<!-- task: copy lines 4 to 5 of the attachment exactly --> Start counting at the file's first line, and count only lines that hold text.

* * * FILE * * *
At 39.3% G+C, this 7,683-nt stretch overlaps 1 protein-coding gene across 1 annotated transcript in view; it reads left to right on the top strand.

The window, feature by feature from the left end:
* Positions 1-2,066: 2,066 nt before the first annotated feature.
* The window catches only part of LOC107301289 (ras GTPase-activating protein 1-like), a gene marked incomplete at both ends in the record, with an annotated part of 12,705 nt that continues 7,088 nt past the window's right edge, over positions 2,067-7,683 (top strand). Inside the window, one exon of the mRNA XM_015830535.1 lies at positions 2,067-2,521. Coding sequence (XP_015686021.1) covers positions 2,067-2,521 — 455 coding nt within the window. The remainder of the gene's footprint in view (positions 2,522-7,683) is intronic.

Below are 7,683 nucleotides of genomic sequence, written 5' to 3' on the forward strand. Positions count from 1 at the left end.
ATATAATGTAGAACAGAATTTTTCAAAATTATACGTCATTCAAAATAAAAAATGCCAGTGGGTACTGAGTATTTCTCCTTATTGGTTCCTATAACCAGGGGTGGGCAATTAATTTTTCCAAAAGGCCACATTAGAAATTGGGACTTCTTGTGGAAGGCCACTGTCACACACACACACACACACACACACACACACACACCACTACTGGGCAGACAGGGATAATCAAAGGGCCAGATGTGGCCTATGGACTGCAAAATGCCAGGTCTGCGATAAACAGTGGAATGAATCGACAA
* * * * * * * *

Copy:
* The window catches only part of LOC107301289 (ras GTPase-activating protein 1-like), a gene marked incomplete at both ends in the record, with an annotated part of 12,705 nt that continues 7,088 nt past the window's right edge, over positions 2,067-7,683 (top strand). Inside the window, one exon of the mRNA XM_015830535.1 lies at positions 2,067-2,521. Coding sequence (XP_015686021.1) covers positions 2,067-2,521 — 455 coding nt within the window. The remainder of the gene's footprint in view (positions 2,522-7,683) is intronic.

Below are 7,683 nucleotides of genomic sequence, written 5' to 3' on the forward strand. Positions count from 1 at the left end.